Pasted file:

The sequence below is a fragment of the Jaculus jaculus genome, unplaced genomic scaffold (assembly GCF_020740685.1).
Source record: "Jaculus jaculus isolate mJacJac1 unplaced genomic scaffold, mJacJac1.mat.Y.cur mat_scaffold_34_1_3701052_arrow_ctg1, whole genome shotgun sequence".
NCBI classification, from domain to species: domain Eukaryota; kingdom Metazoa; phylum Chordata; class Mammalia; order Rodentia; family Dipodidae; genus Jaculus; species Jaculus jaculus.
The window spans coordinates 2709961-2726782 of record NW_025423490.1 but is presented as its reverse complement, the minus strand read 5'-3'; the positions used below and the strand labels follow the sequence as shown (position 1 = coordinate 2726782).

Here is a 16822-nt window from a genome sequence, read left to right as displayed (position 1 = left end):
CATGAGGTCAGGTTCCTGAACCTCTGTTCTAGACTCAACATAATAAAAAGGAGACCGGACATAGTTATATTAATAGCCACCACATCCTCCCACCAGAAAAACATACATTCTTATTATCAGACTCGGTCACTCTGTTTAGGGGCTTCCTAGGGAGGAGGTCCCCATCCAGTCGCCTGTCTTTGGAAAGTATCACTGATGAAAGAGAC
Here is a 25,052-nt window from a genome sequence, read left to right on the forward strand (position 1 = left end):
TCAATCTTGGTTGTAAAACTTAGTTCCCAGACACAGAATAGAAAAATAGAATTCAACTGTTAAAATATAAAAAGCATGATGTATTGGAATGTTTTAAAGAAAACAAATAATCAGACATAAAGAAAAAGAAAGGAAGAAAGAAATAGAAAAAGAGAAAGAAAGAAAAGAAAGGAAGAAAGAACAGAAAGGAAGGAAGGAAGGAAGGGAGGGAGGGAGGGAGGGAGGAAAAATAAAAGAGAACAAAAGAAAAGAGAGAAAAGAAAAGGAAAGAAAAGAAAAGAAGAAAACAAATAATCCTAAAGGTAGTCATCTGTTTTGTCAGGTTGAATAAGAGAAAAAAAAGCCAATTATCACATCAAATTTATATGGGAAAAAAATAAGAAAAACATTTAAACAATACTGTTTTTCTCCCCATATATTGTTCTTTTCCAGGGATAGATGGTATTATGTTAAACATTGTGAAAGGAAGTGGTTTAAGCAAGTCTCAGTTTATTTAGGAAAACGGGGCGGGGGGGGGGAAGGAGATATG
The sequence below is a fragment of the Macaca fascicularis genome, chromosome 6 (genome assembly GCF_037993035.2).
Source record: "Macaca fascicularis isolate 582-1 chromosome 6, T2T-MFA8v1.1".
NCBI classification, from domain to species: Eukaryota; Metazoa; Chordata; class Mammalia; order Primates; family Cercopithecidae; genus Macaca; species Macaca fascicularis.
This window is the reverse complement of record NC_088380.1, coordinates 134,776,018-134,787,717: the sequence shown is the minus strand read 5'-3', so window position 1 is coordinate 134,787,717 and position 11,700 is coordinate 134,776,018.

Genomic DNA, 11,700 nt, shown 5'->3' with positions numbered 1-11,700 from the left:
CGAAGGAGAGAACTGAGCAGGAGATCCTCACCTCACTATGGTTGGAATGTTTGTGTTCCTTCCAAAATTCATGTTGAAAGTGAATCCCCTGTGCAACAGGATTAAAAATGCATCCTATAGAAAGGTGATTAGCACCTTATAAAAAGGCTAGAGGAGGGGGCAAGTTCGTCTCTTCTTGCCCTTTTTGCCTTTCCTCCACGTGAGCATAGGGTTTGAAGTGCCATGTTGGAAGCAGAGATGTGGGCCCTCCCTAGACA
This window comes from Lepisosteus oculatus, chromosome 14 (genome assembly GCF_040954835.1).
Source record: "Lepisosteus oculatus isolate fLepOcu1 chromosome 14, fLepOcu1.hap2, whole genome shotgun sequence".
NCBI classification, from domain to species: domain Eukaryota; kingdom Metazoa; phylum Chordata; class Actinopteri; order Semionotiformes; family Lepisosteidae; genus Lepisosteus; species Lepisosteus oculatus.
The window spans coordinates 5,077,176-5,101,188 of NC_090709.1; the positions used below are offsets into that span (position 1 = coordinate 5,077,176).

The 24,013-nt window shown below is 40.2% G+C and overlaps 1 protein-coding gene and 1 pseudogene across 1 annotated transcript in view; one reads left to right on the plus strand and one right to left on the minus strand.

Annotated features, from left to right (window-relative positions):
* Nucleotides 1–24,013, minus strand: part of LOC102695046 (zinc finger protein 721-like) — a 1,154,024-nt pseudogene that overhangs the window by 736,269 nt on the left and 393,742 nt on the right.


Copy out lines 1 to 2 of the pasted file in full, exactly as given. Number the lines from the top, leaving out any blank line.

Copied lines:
The sequence below is a fragment of the Jaculus jaculus genome, unplaced genomic scaffold (assembly GCF_020740685.1).
Source record: "Jaculus jaculus isolate mJacJac1 unplaced genomic scaffold, mJacJac1.mat.Y.cur mat_scaffold_34_1_3701052_arrow_ctg1, whole genome shotgun sequence".